What sort of spaceship might ultimately replace the shuttle is an open question, and it is not yet clear how NASA will fare in the budget debate.

But between Atlantis’s landing this summer and the debut of whatever vehicle replaces it — several years from now at best — the only way for American astronauts to reach orbit will be to hitch rides aboard Russian Soyuz spacecraft at $55 million a seat.

That is a bitter pill for the thousands of men and women who have worked on the shuttle fleet over the past three decades, who now face layoffs and the prospect of seeing Discovery, Endeavour and Atlantis — the world’s most sophisticated spacecraft — turned into museum displays.

“We won’t do anything nearly as complex with another vehicle for a very long time,” Mr. Drew said. “Five or 10 years from now, they’re going to look back and say ‘How did we ever build a vehicle that could do all these things?’ ”

Correction: March 9, 2011
An earlier version of this article misstated the military standing of the astronaut Benjamin Alvin Drew Jr. He retired from the Air Force as a colonel; he is not a captain in the Air Force.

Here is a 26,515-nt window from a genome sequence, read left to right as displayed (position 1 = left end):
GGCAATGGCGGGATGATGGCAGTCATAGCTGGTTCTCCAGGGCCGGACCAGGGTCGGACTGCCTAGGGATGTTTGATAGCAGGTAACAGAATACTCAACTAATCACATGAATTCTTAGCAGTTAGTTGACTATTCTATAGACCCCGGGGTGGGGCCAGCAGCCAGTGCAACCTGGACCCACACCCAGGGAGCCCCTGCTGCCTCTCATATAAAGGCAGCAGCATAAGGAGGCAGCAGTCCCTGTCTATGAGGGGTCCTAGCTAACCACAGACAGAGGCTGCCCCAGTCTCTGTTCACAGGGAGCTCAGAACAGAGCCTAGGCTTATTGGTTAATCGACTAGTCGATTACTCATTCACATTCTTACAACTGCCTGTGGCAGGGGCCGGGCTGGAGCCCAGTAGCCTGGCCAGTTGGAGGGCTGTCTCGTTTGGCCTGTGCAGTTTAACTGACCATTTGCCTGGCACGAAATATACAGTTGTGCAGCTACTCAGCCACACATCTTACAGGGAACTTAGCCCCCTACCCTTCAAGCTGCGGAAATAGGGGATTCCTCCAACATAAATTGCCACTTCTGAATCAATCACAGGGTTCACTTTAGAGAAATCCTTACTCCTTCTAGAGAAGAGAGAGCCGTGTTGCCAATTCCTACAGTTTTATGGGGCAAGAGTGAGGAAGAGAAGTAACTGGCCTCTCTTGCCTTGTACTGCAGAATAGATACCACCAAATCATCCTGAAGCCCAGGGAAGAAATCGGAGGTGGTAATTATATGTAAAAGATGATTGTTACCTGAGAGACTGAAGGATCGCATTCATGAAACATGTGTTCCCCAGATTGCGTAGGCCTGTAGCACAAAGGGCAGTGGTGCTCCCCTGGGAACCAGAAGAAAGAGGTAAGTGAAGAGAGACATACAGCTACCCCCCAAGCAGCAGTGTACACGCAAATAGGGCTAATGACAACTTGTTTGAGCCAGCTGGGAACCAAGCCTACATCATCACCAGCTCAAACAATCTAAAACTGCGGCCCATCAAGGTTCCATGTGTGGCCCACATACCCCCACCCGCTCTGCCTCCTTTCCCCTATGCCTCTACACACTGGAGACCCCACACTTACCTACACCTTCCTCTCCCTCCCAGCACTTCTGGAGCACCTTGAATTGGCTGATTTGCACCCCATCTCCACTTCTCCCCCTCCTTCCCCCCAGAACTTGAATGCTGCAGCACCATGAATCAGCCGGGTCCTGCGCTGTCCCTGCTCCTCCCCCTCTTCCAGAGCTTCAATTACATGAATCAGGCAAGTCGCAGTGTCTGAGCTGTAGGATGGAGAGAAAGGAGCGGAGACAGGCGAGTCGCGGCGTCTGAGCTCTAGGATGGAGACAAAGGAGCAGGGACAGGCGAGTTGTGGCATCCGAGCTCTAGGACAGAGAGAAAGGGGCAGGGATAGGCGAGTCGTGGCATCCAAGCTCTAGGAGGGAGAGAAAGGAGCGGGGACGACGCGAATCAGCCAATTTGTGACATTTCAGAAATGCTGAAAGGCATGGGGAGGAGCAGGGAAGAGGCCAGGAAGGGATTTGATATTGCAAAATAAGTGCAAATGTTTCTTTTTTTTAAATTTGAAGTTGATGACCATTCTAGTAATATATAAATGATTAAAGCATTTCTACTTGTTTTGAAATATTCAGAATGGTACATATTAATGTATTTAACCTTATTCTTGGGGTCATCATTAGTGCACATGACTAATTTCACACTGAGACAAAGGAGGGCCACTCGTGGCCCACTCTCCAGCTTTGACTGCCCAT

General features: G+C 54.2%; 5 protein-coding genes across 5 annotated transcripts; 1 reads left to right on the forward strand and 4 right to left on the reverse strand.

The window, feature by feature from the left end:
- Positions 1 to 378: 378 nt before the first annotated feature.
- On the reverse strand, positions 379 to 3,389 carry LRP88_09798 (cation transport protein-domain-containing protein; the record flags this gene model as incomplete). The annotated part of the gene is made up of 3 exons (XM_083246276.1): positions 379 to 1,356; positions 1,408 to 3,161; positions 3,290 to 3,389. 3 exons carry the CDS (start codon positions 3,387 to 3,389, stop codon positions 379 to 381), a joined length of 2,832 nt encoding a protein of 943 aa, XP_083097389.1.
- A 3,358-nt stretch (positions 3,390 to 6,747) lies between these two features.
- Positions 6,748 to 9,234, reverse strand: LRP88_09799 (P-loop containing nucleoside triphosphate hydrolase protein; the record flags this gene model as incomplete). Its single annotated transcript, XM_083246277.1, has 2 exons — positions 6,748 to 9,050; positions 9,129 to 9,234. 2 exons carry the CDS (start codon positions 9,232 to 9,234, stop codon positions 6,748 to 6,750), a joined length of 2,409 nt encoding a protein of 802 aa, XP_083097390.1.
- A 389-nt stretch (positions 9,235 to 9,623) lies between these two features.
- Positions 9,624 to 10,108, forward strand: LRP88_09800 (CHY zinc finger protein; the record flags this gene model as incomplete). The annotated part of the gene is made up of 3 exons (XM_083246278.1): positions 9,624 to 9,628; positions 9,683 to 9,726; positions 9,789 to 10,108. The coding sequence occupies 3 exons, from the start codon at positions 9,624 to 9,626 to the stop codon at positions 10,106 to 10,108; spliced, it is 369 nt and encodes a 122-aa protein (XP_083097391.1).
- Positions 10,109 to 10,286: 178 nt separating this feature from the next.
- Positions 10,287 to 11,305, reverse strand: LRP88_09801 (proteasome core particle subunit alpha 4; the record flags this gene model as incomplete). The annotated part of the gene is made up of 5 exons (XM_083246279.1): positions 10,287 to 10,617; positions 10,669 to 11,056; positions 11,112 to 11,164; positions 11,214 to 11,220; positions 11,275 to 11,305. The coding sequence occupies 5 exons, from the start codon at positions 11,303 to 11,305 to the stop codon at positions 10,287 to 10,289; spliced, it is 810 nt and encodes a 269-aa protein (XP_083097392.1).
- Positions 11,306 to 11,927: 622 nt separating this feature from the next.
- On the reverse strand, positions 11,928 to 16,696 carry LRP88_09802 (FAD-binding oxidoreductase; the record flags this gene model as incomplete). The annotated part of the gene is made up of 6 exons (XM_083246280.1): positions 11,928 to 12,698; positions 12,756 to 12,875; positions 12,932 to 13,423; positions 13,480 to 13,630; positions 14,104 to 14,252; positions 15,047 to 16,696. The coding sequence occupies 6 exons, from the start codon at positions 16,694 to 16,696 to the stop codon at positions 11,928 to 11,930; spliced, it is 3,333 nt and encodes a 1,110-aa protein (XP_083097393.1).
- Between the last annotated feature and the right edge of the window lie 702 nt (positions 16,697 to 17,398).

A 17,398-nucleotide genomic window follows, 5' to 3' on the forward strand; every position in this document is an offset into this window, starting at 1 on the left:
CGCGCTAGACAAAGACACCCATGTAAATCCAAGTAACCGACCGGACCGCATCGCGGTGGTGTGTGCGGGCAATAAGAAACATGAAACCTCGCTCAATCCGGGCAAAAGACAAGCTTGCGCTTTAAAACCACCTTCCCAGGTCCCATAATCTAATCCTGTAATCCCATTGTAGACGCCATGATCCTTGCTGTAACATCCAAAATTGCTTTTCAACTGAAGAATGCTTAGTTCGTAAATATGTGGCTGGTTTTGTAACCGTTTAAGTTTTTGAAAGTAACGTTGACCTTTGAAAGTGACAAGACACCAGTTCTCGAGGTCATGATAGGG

9 March 2011

The space shuttle Discovery makes its final landing after 39 flights.

The oldest and most traveled space shuttle, Discovery, landed back on Earth after its final space flight and will now end its days as a museum piece to the delight the crowds.The shuttle cruised onto the runway at Kennedy Space Center at 1657 GMT, wrapping up a rich, 27-year career in spaceflight that has spanned more distance and endured longer than any of the remaining three US shuttles.

Discovery’s arrival back on Earth marks the beginning of the end for the three-decade old US shuttle program, which will formally end after Endeavour and Atlantis take their final spaceflights in the coming months.“Discovery is an amazing spacecraft and she has served her country well,” NASA Administrator Charles Bolden said. “The success of this mission and those that came before it is a testament to the diligence and determination of everyone who has worked on Discovery and the Space Shuttle Program, over these many years. As we celebrate the many accomplishments of this magnificent ship, we look forward to an exciting new era of human spaceflight that lies ahead.”

Discovery’s last trip to the International Space Station was initially scheduled to last 11 days but was extended to 13 so that astronauts could work on repairs and install a spare room.